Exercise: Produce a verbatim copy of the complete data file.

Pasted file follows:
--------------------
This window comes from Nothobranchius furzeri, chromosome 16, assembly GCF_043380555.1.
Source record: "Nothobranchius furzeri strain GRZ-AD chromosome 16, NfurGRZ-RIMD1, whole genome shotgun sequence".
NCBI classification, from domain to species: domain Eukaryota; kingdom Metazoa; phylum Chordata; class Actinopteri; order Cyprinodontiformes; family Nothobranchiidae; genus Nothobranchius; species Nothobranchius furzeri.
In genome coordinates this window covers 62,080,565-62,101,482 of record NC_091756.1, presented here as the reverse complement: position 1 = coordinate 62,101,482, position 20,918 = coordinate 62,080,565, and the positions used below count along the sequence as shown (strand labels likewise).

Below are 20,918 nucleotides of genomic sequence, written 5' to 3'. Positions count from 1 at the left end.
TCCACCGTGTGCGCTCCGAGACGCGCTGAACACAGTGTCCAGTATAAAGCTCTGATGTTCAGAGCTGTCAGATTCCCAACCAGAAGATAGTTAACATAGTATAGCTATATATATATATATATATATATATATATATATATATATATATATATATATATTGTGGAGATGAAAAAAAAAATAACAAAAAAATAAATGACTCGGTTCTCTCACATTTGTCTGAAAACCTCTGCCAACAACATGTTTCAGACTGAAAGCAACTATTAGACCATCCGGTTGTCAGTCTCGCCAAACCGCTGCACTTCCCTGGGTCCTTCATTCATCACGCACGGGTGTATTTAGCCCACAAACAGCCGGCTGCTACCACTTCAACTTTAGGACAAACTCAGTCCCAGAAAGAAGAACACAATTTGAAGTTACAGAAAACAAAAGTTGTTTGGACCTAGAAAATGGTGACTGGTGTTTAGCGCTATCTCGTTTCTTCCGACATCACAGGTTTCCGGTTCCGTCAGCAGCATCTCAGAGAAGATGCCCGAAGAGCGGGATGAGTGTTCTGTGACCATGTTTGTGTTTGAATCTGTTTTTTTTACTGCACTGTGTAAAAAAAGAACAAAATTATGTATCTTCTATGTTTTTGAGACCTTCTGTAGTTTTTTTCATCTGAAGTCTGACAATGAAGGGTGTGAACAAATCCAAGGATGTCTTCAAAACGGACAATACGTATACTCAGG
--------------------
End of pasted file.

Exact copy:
This window comes from Nothobranchius furzeri, chromosome 16, assembly GCF_043380555.1.
Source record: "Nothobranchius furzeri strain GRZ-AD chromosome 16, NfurGRZ-RIMD1, whole genome shotgun sequence".
NCBI classification, from domain to species: domain Eukaryota; kingdom Metazoa; phylum Chordata; class Actinopteri; order Cyprinodontiformes; family Nothobranchiidae; genus Nothobranchius; species Nothobranchius furzeri.
In genome coordinates this window covers 62,080,565-62,101,482 of record NC_091756.1, presented here as the reverse complement: position 1 = coordinate 62,101,482, position 20,918 = coordinate 62,080,565, and the positions used below count along the sequence as shown (strand labels likewise).

Below are 20,918 nucleotides of genomic sequence, written 5' to 3'. Positions count from 1 at the left end.
TCCACCGTGTGCGCTCCGAGACGCGCTGAACACAGTGTCCAGTATAAAGCTCTGATGTTCAGAGCTGTCAGATTCCCAACCAGAAGATAGTTAACATAGTATAGCTATATATATATATATATATATATATATATATATATATATATATATATATATATTGTGGAGATGAAAAAAAAAATAACAAAAAAATAAATGACTCGGTTCTCTCACATTTGTCTGAAAACCTCTGCCAACAACATGTTTCAGACTGAAAGCAACTATTAGACCATCCGGTTGTCAGTCTCGCCAAACCGCTGCACTTCCCTGGGTCCTTCATTCATCACGCACGGGTGTATTTAGCCCACAAACAGCCGGCTGCTACCACTTCAACTTTAGGACAAACTCAGTCCCAGAAAGAAGAACACAATTTGAAGTTACAGAAAACAAAAGTTGTTTGGACCTAGAAAATGGTGACTGGTGTTTAGCGCTATCTCGTTTCTTCCGACATCACAGGTTTCCGGTTCCGTCAGCAGCATCTCAGAGAAGATGCCCGAAGAGCGGGATGAGTGTTCTGTGACCATGTTTGTGTTTGAATCTGTTTTTTTTACTGCACTGTGTAAAAAAAGAACAAAATTATGTATCTTCTATGTTTTTGAGACCTTCTGTAGTTTTTTTCATCTGAAGTCTGACAATGAAGGGTGTGAACAAATCCAAGGATGTCTTCAAAACGGACAATACGTATACTCAGG